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The Use of Community Stadiums: A Charleston Best Practice

AD | 03.26.2007 | 13:14:267270 |
In the event of ANY disaster, stadiums can serve an important function. They have large outdoor and indoor open spaces. They have high ground (stands and press box facilities). They have community identification. They have route access to other emergency support. They have the potential of emergency power (generator) lighting. They have existing medical rooms and equipment. They have locker room and restroom facilities. They lend themselves to the potential of pre-planned distribution (concession areas, parking lot) for water, medical aid, batteries, sandbags, diapers/clothing, food). They can serve well as assembly points and communication coordination (press box areas) for National Guardsmen or police.
I'm not sure it has been practiced in my community (to my knowledge). We are currently building a stadium for my college (The Citadel). I serve as chairman of that effort. For three and a half years I have pursued other uses and found a partner in the South Carolina National Guard. It is apparent that this Best Practice will be coordinated for the Charleston area. To an extent, the New Orleans Super Dome was used as a shelter during Hurricane Katrina less than 2 years ago. However, it was apparent that the City of New Orleans was not prepared for this use.

This usage can make use of existing resources without other outside funding

I am not aware of existing barriers to its use

Improvements can be made by coordinating the South Carolina National Guard with the Charleston City Police, the Charleston Fire Department, State Ports Authority, existing Charleston County Emergency response teams, all local hospitals and The Citadel (cadet volunteers).

Key participants are the S.C. National Guard Commander, City Mayor, County Council Chairman, MUSC President, Fire Chief, Police Chief, The Citadel President, State Ports Authority Director and several other administrative leaders from other emergency response groups

A devised "Plan of Response" needs to be available by computer email to each entity. That plan needs to be put into a "trial run" every year so that the teams identify their respective responsibilities. Other technologies need to be of a communicative nature and may already exist. An emergency response channel should be identified for radio and telephone retrieval. Other technologies should be devoted to emergency storage items for potable water, food, weaponry, medical supplies and evacuation plans.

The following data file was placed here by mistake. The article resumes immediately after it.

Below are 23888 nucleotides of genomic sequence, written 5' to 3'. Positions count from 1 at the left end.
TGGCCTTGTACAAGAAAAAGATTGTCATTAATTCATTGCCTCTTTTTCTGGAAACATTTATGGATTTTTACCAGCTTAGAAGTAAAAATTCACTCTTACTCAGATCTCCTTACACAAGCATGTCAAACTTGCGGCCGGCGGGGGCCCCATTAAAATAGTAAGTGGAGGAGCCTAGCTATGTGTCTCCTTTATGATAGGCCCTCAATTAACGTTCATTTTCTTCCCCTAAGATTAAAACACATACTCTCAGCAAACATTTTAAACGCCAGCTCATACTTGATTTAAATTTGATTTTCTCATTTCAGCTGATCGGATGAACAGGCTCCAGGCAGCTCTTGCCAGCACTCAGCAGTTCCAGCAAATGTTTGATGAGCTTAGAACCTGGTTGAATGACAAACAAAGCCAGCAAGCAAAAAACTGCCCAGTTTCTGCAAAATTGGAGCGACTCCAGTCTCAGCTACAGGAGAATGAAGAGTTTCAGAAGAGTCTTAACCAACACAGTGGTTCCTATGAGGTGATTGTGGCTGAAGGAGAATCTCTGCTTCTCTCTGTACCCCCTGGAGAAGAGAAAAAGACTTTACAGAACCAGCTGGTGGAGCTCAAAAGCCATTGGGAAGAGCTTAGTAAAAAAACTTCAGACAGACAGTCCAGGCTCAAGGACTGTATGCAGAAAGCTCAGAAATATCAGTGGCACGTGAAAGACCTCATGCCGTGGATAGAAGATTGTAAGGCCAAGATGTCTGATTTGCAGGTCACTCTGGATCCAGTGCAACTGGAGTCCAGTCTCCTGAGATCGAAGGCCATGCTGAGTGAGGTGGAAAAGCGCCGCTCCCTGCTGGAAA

The most unique aspect of the Best Practice of Stadium Utilization is that they already exist. Stadiums are in every small community in America due to the popularity of college and high school football, track and soccer. In major population areas, these stadiums are much more evident as they serve professional teams on major traffic ingress and egress routes. The invaluable added dimension of other contiguous surface parking can be of support value to people and vehicular needs. Stadiums are readily identifiable structures in a community and are identifiable visibly to those not of the community. Invariably they have much foul weather (covered) space and adequate communication resources. Their existence everywhere in America for what is currently very limited usage opens their potential to other funding for response needs should this Best Practice be adopted.

The three most immediate steps necessary to make stadiums the focal points of a community response are A) coordination of response teams to their access and usage, B) community education of preparedness and response procedures, and C) practical outfitting of stadiums for emergency non-perishable supplies in anticipation of the stadium serving as the coordination center for a given community. Larger communities have the advantage of having multiple stadium sites (high schools, colleges and professional teams).

My advocacy of stadiums as communication and response centers is well taken with our own South Carolina National Guard. Our particular stadium is only used 6 days per year for college football. That leaves 359 other days to function in service to the community (protection and response). In the event of a natural disaster (hurricane, earthquake) or other terrorist type emergencies, a stadium has all of the important features that complement the best and most workable response to a community.

Tom McQueeney

Citadel Board of Visitors

Charleston, SC

843-297-5555 cell

843-723-5555 ofc